|02-21-2020, 06:27 AM||#1|
Join Date: Jan 2007
ScottyB is up first.
Have there been any sitcoms that lasted a single season that nobody watched that, in your estimation, showcased a certain or unusual *style* of humor that gave it a little something atmosphere-wise that made them little lost gems?
Well, besides a couple of mineÖ
THE MARSHALL CHRONICLES and FLYING BLIND, both from writer/creator Richard Rosenstock were exceptional shows that deserved more support from ABC and FOX respectively. Think Woody Allen but fresher and funnier. FLYING BLIND also introduced the world to Tea Leoni.
Steve Gordon, who wrote and directed ARTHUR, had a great one-season sitcom called GOODTIME HARRY starring Ted Bessell that NBC killed. NBC also killed a novel exploration of marriage called UNITED STATES from Larry Gelbart.
In the Ď60s there was a series called MY WORLD AND WELCOME TO IT about a Thurberesque character played by William Windom. It featured animation in the Thurber style and was created by Danny Arnold who went on to create BARNEY MILLER.
And while weíre in the swinging Ď60s, thereís OCCASIONAL WIFE, a fun romantic comedy (narrated by Vin Scully).
THE ASSOCIATES created by the TAXI team and starring a young Martin Short was a standout in the late Ď70s as was ALL IS FORGIVEN by the CHEERS gang in the Ď80s.
Also in the '80s, SHAPING UP by Sam Simon & Ken Estin and introducing Jennifer Tilly.
I donít know whether HE & SHE lasted one season or two, but if itís one then include that too.
Iím sure there are others and Iíll think of them a week after this posted.
Bob Paris asks:
Ken: I have a question about a potential occupational hazard. When you are at a social event where people know you are a comedy writer, do you feel the need to be "on" and funny?
No. Iím happy to say something funny if it comes to me, but there is nothing more insufferable than a comedy writer who is ďonĒ and trying to be Mel Brooks.
If you met me at a party you would not necessarily know Iím a comedy writer. You might even invite me despite the fact that Iím a comedy writer.
From Charles Bryan:
When writing characters unlike yourself, do you find a bit of that character in yourself? We've all got habits (or addictions) we struggle with. And Becker's a bit of wish-fulfillment for those times we want to say something tough but can't. I imagine that Larry David gets to live out a lot of conversational fantasies on Curb Your Enthusiasm.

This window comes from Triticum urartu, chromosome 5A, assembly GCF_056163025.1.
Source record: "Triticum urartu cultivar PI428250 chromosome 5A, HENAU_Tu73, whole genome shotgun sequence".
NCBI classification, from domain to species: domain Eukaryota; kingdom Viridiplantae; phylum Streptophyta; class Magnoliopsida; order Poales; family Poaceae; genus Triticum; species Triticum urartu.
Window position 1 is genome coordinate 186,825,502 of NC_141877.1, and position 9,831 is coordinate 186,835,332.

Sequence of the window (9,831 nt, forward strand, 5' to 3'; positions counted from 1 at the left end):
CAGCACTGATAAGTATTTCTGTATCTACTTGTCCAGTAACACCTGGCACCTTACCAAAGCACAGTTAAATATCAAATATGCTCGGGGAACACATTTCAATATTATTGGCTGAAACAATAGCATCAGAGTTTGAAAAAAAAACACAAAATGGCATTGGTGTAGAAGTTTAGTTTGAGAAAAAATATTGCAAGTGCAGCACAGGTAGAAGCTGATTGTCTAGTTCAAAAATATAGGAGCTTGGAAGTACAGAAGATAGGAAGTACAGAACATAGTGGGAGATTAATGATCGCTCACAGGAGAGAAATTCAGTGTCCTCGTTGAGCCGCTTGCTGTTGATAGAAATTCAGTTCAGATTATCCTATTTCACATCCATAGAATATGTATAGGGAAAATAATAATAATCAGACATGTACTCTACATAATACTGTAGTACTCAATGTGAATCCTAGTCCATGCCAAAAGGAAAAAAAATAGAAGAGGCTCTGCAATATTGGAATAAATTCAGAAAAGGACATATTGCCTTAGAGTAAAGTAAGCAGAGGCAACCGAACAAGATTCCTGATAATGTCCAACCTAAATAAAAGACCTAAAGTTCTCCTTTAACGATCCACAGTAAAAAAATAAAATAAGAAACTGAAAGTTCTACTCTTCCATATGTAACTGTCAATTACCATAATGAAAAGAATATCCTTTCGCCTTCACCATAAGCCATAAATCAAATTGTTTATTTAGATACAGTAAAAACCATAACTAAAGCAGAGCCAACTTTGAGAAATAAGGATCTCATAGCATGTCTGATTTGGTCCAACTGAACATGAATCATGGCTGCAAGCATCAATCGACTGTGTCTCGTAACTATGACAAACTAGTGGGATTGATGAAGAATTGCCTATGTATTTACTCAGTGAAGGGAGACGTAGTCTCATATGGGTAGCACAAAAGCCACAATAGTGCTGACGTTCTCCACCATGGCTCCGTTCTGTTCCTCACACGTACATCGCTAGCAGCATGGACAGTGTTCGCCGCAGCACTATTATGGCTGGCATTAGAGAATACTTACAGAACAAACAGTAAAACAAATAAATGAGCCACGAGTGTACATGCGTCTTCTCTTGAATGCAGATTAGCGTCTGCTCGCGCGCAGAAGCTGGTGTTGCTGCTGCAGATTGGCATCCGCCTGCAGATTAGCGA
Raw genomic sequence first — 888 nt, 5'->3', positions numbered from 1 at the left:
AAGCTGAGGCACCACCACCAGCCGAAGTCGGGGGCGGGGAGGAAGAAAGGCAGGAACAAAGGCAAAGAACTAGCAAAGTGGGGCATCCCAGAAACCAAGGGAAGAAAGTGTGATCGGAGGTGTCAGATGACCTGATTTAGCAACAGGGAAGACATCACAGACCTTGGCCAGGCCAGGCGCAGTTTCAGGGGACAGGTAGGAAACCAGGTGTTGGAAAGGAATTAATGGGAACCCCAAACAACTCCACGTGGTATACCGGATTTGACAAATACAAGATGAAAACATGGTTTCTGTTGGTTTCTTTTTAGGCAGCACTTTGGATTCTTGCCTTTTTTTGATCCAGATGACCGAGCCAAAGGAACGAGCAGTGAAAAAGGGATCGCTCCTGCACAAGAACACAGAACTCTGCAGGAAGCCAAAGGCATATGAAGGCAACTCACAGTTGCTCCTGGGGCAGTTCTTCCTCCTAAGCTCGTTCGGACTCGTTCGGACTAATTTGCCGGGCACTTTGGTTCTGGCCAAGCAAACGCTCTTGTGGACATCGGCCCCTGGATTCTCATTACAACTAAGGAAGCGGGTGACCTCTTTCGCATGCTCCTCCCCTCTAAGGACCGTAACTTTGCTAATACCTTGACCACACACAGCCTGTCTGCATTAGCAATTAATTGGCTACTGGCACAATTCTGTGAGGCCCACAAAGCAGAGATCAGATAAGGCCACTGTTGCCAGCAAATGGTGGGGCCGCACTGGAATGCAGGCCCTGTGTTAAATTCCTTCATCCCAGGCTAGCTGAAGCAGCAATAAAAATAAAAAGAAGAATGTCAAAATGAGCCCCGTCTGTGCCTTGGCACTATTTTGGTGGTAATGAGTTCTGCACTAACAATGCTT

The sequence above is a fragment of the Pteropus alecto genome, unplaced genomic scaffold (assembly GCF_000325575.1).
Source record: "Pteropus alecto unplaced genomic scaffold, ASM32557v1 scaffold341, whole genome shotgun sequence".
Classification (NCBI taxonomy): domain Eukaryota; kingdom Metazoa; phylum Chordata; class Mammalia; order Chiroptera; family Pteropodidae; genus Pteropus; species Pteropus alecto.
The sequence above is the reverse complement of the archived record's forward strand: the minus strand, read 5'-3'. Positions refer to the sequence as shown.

There are some characters I write that are more like me than others. The goal is to get into the head of the character and adopt their worldview and voice. So often I will have characters saying and doing things I never would say or do.
Itís also important that the characters donít all sound the same (at least for me). So Iíll go out of my way to give them different attitudes from each other, different speech patterns, slightly different vocabulary.
That said, sure, from time to time my take on the world might seep through.
Larry David is playing a very exaggerated version of himself ó heightened for comic purposes. Heís not ďthat guyĒ in real life. Thank God.
And finally, from Mark:
A question no one asked but many would love to know.
Who is the model on your book "Must Kill TV" ?
She is the one who "peeks" at us when we open Ken Levine Blog in one of the tabs and open other tabs too, constantly reminding us to go back to Ken Levine tab and look for new comments.
I wish I knew.
In this global digital age, the artist who created that cover for me was in Wellington, New Zealand.
Where he found her I donít know, but I wanted the cover to have one of those old classic noir/pot boiler feels and those usually featured an attractive womanÖ even if the woman was nowhere to be found in the book.
I was very pleased with the final cover. Glad you liked it too. Now please buy the book.